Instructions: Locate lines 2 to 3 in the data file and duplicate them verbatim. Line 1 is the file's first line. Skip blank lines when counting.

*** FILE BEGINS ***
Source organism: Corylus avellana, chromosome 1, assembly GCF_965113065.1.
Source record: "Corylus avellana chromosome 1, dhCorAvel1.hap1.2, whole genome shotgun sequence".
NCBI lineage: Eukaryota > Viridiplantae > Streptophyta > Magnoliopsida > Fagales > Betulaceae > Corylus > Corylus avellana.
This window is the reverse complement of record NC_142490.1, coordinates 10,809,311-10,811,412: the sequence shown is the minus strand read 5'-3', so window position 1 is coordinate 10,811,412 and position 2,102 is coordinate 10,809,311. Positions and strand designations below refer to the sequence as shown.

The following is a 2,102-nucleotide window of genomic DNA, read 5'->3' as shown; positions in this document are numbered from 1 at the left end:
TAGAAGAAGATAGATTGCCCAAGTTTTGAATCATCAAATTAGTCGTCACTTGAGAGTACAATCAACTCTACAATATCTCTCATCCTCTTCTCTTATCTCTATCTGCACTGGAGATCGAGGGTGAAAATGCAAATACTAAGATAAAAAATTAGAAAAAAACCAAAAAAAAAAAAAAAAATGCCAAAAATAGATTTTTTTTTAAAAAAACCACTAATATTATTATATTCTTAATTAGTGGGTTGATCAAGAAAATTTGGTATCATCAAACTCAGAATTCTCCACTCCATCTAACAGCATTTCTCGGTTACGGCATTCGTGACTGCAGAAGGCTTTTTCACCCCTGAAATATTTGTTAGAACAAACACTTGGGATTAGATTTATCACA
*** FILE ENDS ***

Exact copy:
Source record: "Corylus avellana chromosome 1, dhCorAvel1.hap1.2, whole genome shotgun sequence".
NCBI lineage: Eukaryota > Viridiplantae > Streptophyta > Magnoliopsida > Fagales > Betulaceae > Corylus > Corylus avellana.